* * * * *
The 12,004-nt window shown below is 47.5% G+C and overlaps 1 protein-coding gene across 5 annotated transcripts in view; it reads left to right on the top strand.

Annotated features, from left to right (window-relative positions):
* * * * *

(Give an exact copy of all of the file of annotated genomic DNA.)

The 12,004-nt window shown below is 47.5% G+C and overlaps 1 protein-coding gene across 5 annotated transcripts in view; it reads left to right on the top strand.

Annotated features, from left to right (window-relative positions):